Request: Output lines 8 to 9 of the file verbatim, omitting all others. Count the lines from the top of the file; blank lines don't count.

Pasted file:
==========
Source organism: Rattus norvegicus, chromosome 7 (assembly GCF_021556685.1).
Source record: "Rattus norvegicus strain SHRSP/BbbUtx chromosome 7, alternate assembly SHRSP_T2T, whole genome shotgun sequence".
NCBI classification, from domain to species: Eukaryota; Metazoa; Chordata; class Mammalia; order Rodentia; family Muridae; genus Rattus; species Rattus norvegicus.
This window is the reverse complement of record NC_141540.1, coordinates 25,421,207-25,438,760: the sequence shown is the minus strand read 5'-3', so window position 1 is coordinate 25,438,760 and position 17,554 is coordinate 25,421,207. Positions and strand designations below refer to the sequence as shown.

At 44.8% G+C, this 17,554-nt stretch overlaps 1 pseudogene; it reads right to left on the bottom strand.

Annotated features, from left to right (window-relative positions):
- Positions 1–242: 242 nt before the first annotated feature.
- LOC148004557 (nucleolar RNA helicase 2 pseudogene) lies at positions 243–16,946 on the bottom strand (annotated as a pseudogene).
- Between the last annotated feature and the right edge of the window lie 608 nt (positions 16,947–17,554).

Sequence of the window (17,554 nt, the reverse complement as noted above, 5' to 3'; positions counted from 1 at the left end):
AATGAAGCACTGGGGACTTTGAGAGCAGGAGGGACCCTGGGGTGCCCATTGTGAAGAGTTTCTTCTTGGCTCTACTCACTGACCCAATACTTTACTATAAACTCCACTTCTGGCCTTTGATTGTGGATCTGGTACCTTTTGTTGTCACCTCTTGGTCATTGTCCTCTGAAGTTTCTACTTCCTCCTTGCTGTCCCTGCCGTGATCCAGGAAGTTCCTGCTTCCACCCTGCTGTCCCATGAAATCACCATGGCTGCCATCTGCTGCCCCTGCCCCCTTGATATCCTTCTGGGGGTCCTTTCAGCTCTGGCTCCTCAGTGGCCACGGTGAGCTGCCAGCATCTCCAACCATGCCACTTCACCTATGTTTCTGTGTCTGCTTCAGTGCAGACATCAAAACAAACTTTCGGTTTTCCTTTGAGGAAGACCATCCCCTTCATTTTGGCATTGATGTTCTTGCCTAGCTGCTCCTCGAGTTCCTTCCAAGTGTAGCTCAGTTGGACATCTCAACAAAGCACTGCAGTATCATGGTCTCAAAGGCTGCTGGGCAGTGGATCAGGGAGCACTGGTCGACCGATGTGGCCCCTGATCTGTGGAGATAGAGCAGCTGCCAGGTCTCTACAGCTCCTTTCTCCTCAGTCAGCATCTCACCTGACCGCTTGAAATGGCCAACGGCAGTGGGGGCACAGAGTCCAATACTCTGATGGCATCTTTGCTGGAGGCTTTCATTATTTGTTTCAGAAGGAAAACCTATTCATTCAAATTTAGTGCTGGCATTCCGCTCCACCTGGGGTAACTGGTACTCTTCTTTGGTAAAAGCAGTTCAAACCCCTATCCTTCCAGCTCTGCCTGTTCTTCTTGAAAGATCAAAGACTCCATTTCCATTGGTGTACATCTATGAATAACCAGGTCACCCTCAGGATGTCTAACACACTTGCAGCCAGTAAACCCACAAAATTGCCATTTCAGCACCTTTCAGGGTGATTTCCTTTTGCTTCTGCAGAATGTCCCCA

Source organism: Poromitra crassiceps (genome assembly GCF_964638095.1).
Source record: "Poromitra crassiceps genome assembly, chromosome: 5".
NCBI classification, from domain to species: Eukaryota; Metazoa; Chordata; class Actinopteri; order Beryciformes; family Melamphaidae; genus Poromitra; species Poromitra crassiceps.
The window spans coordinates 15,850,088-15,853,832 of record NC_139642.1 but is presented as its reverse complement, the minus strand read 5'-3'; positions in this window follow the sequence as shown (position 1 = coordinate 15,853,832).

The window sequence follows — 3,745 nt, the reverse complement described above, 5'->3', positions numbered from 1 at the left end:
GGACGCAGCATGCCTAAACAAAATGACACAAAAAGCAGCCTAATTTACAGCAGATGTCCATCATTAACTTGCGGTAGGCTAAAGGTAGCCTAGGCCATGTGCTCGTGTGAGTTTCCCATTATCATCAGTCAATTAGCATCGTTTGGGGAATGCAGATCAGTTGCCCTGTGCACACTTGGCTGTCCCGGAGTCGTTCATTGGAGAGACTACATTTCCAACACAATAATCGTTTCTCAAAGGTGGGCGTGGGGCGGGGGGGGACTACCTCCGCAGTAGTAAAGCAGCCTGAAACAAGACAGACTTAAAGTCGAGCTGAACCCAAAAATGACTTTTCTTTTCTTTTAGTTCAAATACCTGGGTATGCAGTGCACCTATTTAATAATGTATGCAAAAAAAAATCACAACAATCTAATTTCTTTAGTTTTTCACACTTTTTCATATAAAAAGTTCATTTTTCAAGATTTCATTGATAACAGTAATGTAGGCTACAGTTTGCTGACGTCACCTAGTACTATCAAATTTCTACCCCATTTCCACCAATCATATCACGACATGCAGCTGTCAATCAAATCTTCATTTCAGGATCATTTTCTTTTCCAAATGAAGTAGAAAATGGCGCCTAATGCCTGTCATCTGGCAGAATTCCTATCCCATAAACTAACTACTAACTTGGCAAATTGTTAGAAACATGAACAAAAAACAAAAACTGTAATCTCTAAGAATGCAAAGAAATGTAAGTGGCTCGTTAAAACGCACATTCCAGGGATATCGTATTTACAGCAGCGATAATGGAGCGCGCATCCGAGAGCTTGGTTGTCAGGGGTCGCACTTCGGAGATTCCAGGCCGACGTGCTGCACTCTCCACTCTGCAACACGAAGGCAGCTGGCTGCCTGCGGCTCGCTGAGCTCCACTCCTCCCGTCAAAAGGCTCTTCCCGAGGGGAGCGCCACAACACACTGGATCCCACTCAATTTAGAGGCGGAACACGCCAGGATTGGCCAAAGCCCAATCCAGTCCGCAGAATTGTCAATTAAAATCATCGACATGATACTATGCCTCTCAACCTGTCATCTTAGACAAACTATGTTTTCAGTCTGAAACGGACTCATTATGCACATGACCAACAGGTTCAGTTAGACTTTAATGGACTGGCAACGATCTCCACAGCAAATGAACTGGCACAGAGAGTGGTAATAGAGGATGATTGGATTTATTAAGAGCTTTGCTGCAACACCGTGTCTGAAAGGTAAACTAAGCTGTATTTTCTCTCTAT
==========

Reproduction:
- LOC148004557 (nucleolar RNA helicase 2 pseudogene) lies at positions 243–16,946 on the bottom strand (annotated as a pseudogene).
- Between the last annotated feature and the right edge of the window lie 608 nt (positions 16,947–17,554).